The following are the most common corrections and comments that I make on student essays, with explanations:



A wavy underline shows that there is a problem with the passage, similar to "awkward," below.

A straight underline marks a particularly important passage in the essay, or one that requires comment at the end of the essay or in the margin.

Insert a word or letter. By itself, this indicates missing upper punctuation, such as an apostrophe or quotation mark.

Insert a word or letter. By itself, this indicates missing lower puctuation, such as a comma or period.

The word or phrase circled has something wrong with it: spelling, tense, case, number, and so on. Sometimes I will draw a line to another circle, in order to show you what the problem is.

The letters or words or punctuation here should be in reverse order. See, for example, "split infinitive," below.

The punctuation circled must be paired with identical punctuation where the arrow points. That is, the punctuation (usually commas) should appear at both places, or neither.

Omit the letter, or letters, or space indicated. For full words and longer passages, I may just draw a line through them, or circle them and write "omit."

Insert a space here.

Omit the space here.

! A surprising statement, which may be either a positive or negative reaction on my part.

? This indicates that I am not sure what you mean. See "meaning," below.

agreement: The subject and verb, or pronoun and antecedent, do not agree in number.

awkward: Poorly written, though why it is so may not be clear to me, or may be too complicated to explain in a short written comment.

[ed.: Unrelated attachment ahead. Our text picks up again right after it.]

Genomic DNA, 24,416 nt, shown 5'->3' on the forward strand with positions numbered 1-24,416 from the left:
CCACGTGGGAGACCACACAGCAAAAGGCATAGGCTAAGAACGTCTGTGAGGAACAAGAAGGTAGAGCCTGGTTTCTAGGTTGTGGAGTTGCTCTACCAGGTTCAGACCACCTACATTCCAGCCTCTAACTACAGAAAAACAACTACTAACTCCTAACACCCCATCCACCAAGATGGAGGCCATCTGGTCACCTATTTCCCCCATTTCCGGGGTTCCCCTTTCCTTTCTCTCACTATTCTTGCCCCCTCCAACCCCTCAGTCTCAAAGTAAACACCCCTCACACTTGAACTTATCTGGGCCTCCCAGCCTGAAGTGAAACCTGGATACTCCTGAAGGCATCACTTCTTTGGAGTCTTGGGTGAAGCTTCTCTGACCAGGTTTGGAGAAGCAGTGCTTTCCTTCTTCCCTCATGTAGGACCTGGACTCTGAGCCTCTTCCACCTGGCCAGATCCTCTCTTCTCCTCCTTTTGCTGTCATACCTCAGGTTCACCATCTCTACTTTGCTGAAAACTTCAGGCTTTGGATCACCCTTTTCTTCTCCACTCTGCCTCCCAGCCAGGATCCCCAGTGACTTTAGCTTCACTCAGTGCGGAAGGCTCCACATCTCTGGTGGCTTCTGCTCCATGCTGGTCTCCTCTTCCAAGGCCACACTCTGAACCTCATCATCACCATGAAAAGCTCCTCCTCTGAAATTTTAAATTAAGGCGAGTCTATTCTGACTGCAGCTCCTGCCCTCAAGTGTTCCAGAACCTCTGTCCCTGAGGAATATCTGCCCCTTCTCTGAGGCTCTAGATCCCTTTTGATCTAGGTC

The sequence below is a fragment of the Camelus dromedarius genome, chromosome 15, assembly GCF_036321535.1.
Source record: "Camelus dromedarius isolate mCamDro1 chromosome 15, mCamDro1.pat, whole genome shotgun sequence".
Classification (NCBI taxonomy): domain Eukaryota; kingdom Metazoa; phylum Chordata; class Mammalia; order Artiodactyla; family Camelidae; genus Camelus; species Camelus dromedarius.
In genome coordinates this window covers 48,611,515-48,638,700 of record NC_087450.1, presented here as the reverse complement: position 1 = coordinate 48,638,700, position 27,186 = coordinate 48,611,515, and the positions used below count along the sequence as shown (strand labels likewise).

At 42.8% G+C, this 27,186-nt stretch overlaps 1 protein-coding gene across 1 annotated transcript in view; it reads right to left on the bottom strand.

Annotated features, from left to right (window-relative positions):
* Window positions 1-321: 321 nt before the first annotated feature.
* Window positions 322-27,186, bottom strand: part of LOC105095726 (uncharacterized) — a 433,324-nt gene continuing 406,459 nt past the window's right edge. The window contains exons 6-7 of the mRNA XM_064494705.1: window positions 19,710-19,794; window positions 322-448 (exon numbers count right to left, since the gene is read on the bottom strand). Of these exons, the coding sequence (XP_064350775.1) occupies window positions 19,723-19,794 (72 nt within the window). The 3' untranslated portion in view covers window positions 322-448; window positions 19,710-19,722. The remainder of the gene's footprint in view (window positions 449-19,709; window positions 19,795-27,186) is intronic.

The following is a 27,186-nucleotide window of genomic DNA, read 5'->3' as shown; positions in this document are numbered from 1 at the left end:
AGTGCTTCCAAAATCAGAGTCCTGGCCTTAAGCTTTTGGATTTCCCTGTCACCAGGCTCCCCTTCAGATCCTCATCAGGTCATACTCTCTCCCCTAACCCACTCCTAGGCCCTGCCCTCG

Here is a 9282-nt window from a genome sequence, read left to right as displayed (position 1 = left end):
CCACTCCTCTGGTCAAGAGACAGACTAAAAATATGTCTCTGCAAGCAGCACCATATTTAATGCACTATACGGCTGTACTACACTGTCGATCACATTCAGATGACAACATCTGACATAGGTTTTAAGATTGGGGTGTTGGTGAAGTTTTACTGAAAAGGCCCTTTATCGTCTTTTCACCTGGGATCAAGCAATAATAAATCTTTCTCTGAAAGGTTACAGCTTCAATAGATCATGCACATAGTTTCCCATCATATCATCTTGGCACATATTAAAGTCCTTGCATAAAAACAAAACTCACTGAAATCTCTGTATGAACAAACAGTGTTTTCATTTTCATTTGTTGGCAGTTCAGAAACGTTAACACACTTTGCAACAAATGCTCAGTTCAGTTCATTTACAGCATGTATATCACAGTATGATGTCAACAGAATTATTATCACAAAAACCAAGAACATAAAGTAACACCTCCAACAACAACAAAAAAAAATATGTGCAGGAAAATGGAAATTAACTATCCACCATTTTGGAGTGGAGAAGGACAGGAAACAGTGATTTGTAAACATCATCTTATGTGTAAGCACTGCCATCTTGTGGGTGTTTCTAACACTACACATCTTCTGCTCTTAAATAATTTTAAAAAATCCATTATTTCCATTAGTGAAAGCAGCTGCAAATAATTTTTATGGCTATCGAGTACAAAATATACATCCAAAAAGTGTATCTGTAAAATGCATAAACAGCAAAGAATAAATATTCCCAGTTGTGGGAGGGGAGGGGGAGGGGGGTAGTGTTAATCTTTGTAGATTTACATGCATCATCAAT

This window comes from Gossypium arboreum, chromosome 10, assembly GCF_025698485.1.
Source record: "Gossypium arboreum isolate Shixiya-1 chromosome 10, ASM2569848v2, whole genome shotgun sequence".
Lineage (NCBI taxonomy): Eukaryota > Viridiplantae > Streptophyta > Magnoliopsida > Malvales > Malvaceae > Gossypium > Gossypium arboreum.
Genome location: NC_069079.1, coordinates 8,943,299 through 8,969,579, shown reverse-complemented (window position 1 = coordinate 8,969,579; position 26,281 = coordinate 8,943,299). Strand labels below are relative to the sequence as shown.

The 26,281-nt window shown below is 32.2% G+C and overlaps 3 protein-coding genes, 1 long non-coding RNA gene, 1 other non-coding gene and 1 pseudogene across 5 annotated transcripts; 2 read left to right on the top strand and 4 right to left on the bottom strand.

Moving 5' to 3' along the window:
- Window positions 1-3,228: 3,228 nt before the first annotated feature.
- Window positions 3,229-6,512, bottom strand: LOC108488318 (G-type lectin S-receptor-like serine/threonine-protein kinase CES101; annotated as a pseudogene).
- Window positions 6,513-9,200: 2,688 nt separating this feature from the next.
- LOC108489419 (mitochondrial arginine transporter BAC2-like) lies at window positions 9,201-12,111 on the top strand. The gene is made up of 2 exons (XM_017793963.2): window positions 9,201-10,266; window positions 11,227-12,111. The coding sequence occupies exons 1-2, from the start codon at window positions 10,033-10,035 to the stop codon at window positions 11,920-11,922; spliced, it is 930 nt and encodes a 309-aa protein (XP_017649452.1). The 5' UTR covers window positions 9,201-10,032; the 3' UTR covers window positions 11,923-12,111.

dangling: An introductory participial or prepositional phrase "dangles" when its understood subject is not the subject of the sentence-for example, "Having worked hard on the greensheets, they were handed out in class."

integration: Quotations must be integrated into your prose both logically and grammatically, so that they read as part of your essay. Incidentally, avoid long, indented quotations, especially in essays as short as ones you will be writing for this class.

fragment: The sentence lacks a subject or verb. See "!" above for an example.

meaning: The passage is not sufficiently clear (or not clear at all), either on its own or in context.

parallelism: Two or more phrases in a sentence which should be grammatically parallel are not-for example, "To sin is human, forgiving divine."

run-on: A sentence that goes on too long, usually in a grammatical sense. This includes the infamous "comma splice," two independent clauses joined only by a comma.

split infinitive: Split infinitives are becoming increasingly accepted. I continue to mark them to be sure you know that the infinitives are split, and that there may be reason to avoid those constructions.

subordination: A run-on sentence that could be made grammatical by subordinating the verb of one of the independent clauses.

syntax: Something, usually grammatical, is wrong with the words or their order in the sentence.

tense, tense shift: The verb tenses have shifted (for example, from past to present tense) for no apparent reason.